Due to breakdown of the economy in the market of Baranasi sarees, weavers' community of #Bajardiha have found difficulties to get job and the people are facing imminent problem of starvation. Thousands of weavers have been migrated to other cities leaving their families behind in search of livelihood; many others are involved in menial jobs to feed their families and children. 

In another community called Mirzamurad in Varanasi district named which is hardly 5 kilometers away from Varanasi city. People of neighbouring villages of Mirzamurad have also been engaged in weaving of sarees for last several years. Weavers of this area are also facing the same problem of loss of jobs due to breakdown of market. 

Most of the villagers in the area of Mirzamurad from different villages like Kardhana, Benipur, Mehdiganj, Ganeshpur, Islampur, Amini, Admapur, Mominpur, Kallipur, Chateri, Manapur, Thatara, etc are engaged in the weaving work. At the advent of summer season, weavers of this area were expecting that the market of Baranasi Sarees will gain momentum and with the increase in the sale of Baranasi Sarees they would be able to get job and their income will increase. But the weavers' expectations proved to be mistaken and their hopes to get out of the crisis of acute poverty even for a while seem to be broken.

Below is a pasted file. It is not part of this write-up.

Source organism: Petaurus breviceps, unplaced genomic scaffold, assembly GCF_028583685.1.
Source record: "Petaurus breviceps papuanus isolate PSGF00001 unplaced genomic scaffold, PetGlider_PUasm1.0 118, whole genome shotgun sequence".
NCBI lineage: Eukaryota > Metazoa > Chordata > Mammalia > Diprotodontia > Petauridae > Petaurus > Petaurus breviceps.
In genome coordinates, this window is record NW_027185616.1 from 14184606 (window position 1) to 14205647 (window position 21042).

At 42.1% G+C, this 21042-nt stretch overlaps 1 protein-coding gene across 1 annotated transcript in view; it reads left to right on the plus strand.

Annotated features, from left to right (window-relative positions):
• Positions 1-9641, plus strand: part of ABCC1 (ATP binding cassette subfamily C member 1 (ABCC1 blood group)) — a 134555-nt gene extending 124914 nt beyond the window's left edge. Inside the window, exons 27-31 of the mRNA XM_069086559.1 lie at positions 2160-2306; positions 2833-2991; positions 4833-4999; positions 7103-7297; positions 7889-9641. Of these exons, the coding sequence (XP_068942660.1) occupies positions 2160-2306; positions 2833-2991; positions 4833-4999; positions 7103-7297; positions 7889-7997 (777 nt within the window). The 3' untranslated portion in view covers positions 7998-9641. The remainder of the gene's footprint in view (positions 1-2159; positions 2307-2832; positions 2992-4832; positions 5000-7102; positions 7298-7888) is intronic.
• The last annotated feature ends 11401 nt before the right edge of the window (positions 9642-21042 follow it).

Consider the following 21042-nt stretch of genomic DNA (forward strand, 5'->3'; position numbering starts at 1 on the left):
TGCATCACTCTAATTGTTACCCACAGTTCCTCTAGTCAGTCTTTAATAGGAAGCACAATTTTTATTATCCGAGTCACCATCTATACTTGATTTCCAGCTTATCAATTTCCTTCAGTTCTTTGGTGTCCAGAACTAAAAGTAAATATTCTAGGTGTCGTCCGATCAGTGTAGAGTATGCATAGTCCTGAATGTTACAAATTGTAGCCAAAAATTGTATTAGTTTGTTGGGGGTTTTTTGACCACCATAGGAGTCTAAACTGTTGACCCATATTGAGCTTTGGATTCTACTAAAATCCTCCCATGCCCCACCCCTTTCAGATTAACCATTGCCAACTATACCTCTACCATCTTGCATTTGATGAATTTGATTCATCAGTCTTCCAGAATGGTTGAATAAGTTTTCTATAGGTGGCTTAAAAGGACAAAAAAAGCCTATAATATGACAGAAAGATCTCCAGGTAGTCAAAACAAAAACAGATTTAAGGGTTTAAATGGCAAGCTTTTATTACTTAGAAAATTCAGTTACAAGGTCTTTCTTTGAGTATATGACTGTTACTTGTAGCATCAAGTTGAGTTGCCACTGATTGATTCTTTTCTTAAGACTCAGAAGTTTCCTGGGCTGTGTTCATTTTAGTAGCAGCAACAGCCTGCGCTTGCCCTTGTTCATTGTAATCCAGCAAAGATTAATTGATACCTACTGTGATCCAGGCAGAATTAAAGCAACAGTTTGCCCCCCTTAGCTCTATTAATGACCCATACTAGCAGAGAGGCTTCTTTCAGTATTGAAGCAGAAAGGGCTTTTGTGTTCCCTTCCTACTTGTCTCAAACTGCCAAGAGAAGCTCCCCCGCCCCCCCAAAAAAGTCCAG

Dozens of weavers have already been closed their looms due to fall of demand of Baranasi Sarees and groping the dark in search of their livelihood. It is reported that in the State of Uttar Pradesh election campaign is going on and the candidates from different political parties contesting the election to get elected for State Legislative Assembly and their leaders are spending millions of rupees to win the election by any means but the sufferings of poor workers are not on the agenda of any political parties. 


Majority of the Muslim community in India is living in acute poverty. Muslims in India have deliberately been deprived of education and jobs in government services. Muslim population in India mostly resides in cities and has been involved in different economic activities to earn their livelihood.

It is ironic to know that Muslim population in India has been facing the negligence and indifferent attitude of Indian ruling authorities and local level administrations since independence of India. It has been the root cause of all sorts of backwardness and poverty among Muslim community. They have been subjected to acute exploitation and for this reason despite of hard labour majority of Muslim population has always been deprived of their essential requirements.

Recently Justice Sachar Committee, which was established to improve economic conditions and social welfare of Muslims and other minorities in India, stated that the conditions of Muslims in India are even worse than that of Dalit. Sachar Committee has also recognized the fact that the Muslim community is deprived of all basic amenities and living in horribly poor conditions.

Weavers, organized violence and initiative of empathy:
Few other initiatives:


Research and finding of PVCHR on Bazardia:

  •        Mention by in-depth study by think-tank ORF: